It's available in silver or black with pale birch side trims and is part of a range which also lists its S1000 series amplifier (2x140 watts into four ohms) with the same styling. The CD player is actually a lightweight compared to the amp which weighs seven kilos more.
Yamaha has an excellent reputation for performance from innovative circuit design and the S1000 is bulging with it. Technical highlights include the use of independent power supplies with separate transformers to isolate the audio circuitry from the digital circuitry. It is switchable to Pure Direct circuitry which turns off the display and the digital output stages leaving only the analogue phono outputs active.
Other attention to detail includes heavy vibration-absorbing feet which unusually, are adjustable for height.
The heavyweight construction of the player gives way to an unexpectedly slim and jewel-like remote control with an aluminium-clad front panel. It has all the right buttons but manages to preserve an uncluttered look. Very nice.
The Yamaha puts in a very good sonic performance with smoothness and delicacy. The sound stage is well defined with good pin-pointing of voices and instruments plus good width and depth. Immediacy and attack is there but also a suggestion of it being tamed.
Battleship build quality and a smooth operator. CDs yielded finely detailed staging and audio performance. Even the most raucous music is well-harnessed and nicely rendered. SACD performance was smooth and detailed, almost creamy. Minus points
Styling is a bit seventies - which may not be a minus point for some. Slight suggestion of over-zealous processing.
All these players are well removed from the budget end of the market and they're all a bit special in their ability to extract information from CDs (or SACDs). All of them did well in resolution and timing, and all delivered a pleasingly-focussed sound stage.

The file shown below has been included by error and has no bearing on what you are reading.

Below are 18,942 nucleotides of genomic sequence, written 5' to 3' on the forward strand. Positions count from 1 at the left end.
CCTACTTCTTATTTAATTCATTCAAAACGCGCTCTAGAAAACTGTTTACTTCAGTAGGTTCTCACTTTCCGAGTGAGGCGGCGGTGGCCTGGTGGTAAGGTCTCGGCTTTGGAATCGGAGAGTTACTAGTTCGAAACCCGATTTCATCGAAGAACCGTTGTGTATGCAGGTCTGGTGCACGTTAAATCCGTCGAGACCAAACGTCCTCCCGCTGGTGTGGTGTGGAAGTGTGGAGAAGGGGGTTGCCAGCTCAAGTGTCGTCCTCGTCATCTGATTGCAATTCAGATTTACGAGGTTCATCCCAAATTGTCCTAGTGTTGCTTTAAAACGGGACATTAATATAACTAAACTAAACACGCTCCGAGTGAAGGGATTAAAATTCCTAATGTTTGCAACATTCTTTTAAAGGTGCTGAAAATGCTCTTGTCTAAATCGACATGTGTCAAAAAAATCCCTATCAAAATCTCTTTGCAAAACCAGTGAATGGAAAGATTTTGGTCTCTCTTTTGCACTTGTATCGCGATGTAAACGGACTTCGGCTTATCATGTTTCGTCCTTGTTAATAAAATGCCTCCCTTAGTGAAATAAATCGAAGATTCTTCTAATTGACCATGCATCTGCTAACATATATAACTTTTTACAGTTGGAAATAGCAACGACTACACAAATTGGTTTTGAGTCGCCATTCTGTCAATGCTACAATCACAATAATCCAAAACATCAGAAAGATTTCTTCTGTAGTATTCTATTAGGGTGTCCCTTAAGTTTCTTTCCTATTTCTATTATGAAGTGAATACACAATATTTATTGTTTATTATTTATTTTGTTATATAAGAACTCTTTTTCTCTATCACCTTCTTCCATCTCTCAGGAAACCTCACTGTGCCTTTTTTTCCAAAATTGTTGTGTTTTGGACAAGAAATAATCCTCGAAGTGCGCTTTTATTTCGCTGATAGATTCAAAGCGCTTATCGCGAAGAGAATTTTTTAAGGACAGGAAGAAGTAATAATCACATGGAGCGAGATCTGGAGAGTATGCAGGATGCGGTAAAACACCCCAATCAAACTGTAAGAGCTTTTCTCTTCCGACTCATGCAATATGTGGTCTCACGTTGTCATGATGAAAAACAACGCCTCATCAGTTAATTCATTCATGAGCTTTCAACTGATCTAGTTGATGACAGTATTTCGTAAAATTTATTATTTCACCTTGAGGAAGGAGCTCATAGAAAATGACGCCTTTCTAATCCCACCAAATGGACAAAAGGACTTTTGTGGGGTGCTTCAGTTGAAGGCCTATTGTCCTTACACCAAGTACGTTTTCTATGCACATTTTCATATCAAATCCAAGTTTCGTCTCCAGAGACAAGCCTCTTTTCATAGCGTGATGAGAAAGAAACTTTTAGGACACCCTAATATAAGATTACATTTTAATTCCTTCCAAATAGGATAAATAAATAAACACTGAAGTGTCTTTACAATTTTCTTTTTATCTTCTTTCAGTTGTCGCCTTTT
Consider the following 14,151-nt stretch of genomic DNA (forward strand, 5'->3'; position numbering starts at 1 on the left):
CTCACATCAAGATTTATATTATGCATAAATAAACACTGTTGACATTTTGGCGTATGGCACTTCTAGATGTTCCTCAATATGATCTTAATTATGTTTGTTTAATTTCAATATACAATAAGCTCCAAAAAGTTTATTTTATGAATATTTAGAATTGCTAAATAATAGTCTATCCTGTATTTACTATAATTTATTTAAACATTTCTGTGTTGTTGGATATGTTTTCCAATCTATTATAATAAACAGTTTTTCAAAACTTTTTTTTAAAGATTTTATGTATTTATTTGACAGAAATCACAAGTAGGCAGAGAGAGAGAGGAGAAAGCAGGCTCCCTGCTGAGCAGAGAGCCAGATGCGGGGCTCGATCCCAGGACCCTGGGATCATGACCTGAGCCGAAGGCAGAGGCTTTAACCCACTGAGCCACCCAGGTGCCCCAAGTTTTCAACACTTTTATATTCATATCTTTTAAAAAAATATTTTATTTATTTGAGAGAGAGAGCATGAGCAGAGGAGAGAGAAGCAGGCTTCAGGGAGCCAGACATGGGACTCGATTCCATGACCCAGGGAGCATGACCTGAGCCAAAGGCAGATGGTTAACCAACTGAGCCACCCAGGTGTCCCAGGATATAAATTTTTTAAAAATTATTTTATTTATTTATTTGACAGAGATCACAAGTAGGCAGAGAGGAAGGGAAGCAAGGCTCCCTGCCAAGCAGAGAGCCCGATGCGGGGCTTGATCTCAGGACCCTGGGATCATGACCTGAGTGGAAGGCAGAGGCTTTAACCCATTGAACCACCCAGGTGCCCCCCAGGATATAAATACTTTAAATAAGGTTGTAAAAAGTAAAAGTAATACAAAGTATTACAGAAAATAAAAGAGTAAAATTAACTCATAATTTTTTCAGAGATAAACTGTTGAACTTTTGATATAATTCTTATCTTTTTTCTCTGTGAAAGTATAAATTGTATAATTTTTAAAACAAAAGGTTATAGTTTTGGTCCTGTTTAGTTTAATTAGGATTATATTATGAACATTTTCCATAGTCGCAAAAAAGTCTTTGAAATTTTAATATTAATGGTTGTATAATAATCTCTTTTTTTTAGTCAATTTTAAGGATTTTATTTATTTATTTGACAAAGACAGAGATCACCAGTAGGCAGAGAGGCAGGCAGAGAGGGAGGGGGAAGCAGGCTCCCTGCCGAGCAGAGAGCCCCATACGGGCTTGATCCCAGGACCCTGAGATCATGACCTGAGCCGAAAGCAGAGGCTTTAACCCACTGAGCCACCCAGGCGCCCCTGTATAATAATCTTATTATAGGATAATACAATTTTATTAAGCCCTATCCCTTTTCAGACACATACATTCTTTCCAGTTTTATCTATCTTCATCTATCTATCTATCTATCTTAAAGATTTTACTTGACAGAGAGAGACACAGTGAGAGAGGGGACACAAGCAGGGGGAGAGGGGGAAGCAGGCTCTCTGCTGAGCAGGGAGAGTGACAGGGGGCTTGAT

The Yamaha has excellent lower register resolving power and a fineness of detail to keep listeners happy, yet it couldn't quite keep up with the pack. This was due in part to a performance which was perhaps just a little too smooth. It probably needs to be mated to a system with plenty of attack to strike the right balance.
Then we have the extremely versatile Quad with its choice of fixed or variable gain line outputs and its ability to process the digital outputs of other devices. However, we felt it was straying a little outside the optimum with a slightly larger than life presentation.
The Cyrus puts in a stunning sonic performance with all the right attributes including reassuring accuracy.
The Roksan and Cyrus are awfully close in performance and they both gain the higher sonic ground over the other two. There's a cigarette paper between them, but for our money, we would buy some Kandy.
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Posted: 16/04/09 20:42:57 57
I was intrigued by your mention of a laser aimer with the speakers. Can you give me some more detail on this please? I thought I was the only one who likes to sit in the sweet spot with both speakers lined up by eye in my direction. If you have a better technique I would like to know what you use and how you use it.